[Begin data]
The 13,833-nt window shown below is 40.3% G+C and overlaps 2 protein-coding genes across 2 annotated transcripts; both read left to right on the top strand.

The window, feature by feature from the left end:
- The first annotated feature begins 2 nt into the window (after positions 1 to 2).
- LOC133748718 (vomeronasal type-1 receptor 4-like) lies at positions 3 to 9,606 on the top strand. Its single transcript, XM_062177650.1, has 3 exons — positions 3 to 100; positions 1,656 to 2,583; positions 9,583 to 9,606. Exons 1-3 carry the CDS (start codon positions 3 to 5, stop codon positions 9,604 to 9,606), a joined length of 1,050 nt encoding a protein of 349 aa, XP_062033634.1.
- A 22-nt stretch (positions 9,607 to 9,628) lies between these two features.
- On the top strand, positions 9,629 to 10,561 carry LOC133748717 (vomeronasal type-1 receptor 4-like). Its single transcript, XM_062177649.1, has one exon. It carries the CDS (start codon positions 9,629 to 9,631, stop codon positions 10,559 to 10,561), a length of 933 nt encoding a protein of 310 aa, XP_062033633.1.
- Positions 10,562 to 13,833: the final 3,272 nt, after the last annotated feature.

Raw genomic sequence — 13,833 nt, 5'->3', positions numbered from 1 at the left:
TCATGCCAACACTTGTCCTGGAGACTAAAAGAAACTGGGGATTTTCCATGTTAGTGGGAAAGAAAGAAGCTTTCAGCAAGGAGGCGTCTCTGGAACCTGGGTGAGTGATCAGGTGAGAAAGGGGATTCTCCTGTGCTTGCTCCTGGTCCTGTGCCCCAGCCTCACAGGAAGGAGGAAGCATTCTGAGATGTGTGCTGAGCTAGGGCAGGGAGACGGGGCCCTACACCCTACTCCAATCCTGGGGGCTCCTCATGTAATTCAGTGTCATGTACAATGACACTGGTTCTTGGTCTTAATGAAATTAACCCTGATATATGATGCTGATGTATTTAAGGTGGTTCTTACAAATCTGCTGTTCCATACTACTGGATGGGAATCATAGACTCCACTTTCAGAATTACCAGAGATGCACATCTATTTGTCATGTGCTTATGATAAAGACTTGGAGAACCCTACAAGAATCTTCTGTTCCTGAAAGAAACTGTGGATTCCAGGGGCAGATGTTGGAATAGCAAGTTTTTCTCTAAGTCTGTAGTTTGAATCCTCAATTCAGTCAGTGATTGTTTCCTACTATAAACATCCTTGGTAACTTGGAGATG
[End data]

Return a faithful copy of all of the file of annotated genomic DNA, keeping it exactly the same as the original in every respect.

The 13,833-nt window shown below is 40.3% G+C and overlaps 2 protein-coding genes across 2 annotated transcripts; both read left to right on the top strand.

The window, feature by feature from the left end:
- The first annotated feature begins 2 nt into the window (after positions 1 to 2).
- LOC133748718 (vomeronasal type-1 receptor 4-like) lies at positions 3 to 9,606 on the top strand. Its single transcript, XM_062177650.1, has 3 exons — positions 3 to 100; positions 1,656 to 2,583; positions 9,583 to 9,606. Exons 1-3 carry the CDS (start codon positions 3 to 5, stop codon positions 9,604 to 9,606), a joined length of 1,050 nt encoding a protein of 349 aa, XP_062033634.1.
- A 22-nt stretch (positions 9,607 to 9,628) lies between these two features.
- On the top strand, positions 9,629 to 10,561 carry LOC133748717 (vomeronasal type-1 receptor 4-like). Its single transcript, XM_062177649.1, has one exon. It carries the CDS (start codon positions 9,629 to 9,631, stop codon positions 10,559 to 10,561), a length of 933 nt encoding a protein of 310 aa, XP_062033633.1.
- Positions 10,562 to 13,833: the final 3,272 nt, after the last annotated feature.

Raw genomic sequence — 13,833 nt, 5'->3', positions numbered from 1 at the left:
TCATGCCAACACTTGTCCTGGAGACTAAAAGAAACTGGGGATTTTCCATGTTAGTGGGAAAGAAAGAAGCTTTCAGCAAGGAGGCGTCTCTGGAACCTGGGTGAGTGATCAGGTGAGAAAGGGGATTCTCCTGTGCTTGCTCCTGGTCCTGTGCCCCAGCCTCACAGGAAGGAGGAAGCATTCTGAGATGTGTGCTGAGCTAGGGCAGGGAGACGGGGCCCTACACCCTACTCCAATCCTGGGGGCTCCTCATGTAATTCAGTGTCATGTACAATGACACTGGTTCTTGGTCTTAATGAAATTAACCCTGATATATGATGCTGATGTATTTAAGGTGGTTCTTACAAATCTGCTGTTCCATACTACTGGATGGGAATCATAGACTCCACTTTCAGAATTACCAGAGATGCACATCTATTTGTCATGTGCTTATGATAAAGACTTGGAGAACCCTACAAGAATCTTCTGTTCCTGAAAGAAACTGTGGATTCCAGGGGCAGATGTTGGAATAGCAAGTTTTTCTCTAAGTCTGTAGTTTGAATCCTCAATTCAGTCAGTGATTGTTTCCTACTATAAACATCCTTGGTAACTTGGAGATG